John Drennan was an Indians first-round Draft pick in 2005. (Joy R. Absalon/MiLB.com)
By Benjamin Hill / MLB.com | October 19, 2010 12:11 PM ET
"You have control of very little but yourself."
These words are spoken by professional baseball veteran Tony Schrager in Time in the Minors, a documentary chronicling the ups and downs of the Minor League life. Schrager's words serve as a succinct summation of the film's primary lesson, which is expressed in varying forms throughout. As sports psychologist Kenneth Ravizza observes at one point, "You don't play against the opponent, you play against the game."
Time in the Minors, produced and directed by independent filmmaker Tony Okun, came out on DVD earlier this month. Released through Landmark Media distribution as well as Okun's own Oh! Show productions, the film is available in both an 85-minute theatrical cut as well as a 60-minute broadcast version.
"I'm a baseball fan, and my goal was simply to be neutral when it came to portraying the [Minor League] experience," said Okun, who is based out of Boise, Idaho. "I wanted to cater to the fan and the non-fan, showing how complicated the game can be and yet so simple."
Okun does this through interviews and game footage, as he tells the stories of a pair of Minor Leaguers. On one end of the spectrum is Schrager, a sixth-round Draft pick of the Cubs in 1998. An Ivy League-educated Midwesterner, Schrager finds himself contemplating retirement as he bounces from organization to organization at the Triple-A level. His story is contrasted with what Okun calls the "million-dollar perspective" of John Drennen, the Cleveland Indians' first-round selection in 2005.
These players seem worlds apart, at least initially. Schrager is an overachieving veteran, married and approaching 30, with a reserved demeanor that masks a strong competitive streak. The teenaged Drennen, meanwhile, possesses a greater natural athleticism and speaks in the spaced-out cadence of a sun-bleached surfer ("I wasn't, like, living up to my potential and stuff," he declares at one point).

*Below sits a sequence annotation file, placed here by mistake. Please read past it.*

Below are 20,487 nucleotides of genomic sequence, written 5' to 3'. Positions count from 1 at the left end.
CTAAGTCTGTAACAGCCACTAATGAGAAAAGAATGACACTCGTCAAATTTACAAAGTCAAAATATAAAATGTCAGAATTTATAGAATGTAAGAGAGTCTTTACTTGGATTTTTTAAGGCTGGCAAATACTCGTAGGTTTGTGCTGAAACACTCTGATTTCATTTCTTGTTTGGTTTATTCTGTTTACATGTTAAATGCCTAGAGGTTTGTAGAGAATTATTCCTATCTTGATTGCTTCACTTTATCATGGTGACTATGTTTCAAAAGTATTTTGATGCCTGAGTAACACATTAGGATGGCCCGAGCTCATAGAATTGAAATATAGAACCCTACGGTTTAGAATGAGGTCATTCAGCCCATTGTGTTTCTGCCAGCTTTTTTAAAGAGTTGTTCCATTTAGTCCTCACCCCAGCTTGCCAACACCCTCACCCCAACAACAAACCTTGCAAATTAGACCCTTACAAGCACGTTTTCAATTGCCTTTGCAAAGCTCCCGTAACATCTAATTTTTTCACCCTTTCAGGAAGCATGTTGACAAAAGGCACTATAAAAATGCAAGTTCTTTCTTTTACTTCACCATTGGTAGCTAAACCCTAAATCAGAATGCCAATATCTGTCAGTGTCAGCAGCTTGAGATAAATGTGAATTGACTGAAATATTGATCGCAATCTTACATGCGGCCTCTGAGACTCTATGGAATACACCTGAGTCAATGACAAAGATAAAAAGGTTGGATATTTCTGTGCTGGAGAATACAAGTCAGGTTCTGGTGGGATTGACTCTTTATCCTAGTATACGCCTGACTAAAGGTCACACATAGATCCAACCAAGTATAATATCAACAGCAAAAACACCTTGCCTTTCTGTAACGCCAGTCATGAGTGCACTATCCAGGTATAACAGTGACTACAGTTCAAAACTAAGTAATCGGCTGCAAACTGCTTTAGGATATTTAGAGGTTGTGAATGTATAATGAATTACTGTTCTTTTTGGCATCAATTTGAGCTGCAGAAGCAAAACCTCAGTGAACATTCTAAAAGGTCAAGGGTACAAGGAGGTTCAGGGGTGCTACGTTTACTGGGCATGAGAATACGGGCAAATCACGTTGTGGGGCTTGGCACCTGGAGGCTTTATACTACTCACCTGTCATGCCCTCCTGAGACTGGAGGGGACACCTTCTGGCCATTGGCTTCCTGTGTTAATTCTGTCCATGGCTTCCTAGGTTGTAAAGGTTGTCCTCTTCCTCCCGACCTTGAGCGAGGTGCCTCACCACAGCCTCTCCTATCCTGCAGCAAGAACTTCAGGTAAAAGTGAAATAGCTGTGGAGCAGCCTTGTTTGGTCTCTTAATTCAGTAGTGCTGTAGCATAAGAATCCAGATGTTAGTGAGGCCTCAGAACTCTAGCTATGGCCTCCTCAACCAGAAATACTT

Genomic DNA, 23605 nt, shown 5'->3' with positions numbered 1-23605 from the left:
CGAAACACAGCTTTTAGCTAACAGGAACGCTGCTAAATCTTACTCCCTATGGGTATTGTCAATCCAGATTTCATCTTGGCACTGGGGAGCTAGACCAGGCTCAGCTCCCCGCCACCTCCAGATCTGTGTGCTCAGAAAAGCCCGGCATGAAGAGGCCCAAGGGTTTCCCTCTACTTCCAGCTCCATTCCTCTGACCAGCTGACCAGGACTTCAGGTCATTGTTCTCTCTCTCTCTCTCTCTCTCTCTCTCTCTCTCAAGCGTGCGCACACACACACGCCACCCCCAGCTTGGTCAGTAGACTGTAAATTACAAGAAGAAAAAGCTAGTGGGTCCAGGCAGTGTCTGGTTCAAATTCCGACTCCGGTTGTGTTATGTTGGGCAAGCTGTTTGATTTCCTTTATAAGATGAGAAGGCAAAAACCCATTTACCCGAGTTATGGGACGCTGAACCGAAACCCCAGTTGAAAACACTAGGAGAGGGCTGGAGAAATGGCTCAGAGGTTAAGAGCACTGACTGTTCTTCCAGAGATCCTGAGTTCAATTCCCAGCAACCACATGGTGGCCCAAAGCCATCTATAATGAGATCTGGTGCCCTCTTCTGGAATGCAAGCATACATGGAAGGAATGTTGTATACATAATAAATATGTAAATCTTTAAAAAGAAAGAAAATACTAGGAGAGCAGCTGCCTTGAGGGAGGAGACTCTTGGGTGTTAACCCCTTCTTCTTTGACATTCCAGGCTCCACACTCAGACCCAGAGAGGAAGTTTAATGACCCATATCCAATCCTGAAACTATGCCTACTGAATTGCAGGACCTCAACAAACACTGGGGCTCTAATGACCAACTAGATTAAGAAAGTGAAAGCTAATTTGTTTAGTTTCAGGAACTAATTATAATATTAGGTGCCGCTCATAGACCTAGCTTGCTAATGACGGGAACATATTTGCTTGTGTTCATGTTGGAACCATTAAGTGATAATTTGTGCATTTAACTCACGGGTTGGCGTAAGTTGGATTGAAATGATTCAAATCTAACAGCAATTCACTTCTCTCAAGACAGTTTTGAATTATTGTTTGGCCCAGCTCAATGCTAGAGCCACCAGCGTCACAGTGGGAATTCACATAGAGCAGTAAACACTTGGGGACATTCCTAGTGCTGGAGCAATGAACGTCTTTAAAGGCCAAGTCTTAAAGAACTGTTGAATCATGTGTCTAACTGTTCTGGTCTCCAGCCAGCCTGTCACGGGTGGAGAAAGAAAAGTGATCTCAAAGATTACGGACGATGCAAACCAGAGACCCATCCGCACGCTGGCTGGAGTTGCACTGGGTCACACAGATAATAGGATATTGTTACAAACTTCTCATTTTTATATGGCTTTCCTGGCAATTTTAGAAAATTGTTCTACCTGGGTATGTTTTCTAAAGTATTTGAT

But what unites the two is the challenge of dealing with "the grind" of professional baseball's unforgiving everyday schedule. Schrager plays through injuries in the hope of being recognized as a viable Major League candidate, but the stars never quite seem to align. He bounces from organization to organization, at one point resorting to the independent leagues, but his various hot streaks never quite seem to coincide with openings at the Major League level.
Drennen, portrayed at a far earlier stage in his journey, struggles with the adjustment to professional baseball and the pressure of performing as a closely watched first-round Draft pick. (He is still competing in the Indians' Minor League system, having suited up for Double-A Akron in 2010).
"One of the things that stood out to me is just how much work it takes [to succeed]," said Okun. "These guys get up, work out, go to the ballpark for early work, take infield, take BP, play the game and then do it all over again the next day. I can't imagine having that kind of discipline at that age.
"And the thing about both of those guys is that you never hear them complain about anything or anybody," he continued. "They don't point fingers or blame anyone but themselves."
And in portraying the difficult experiences of Schrager and Drennen, Okun couldn't help but draw similarities to his own struggles as an independently financed filmmaker.
"It's been quite a process getting the film out there. At one point my hard drive crashed, and I lost count of the rejections before I found a distributor," he said. "It's a difficult journey, but I've loved every minute of it."
Click below to watch the trailer.
Benjamin Hill is a reporter for MLB.com.
This story was not subject to the approval of the National Association of Professional Baseball Leagues or its clubs.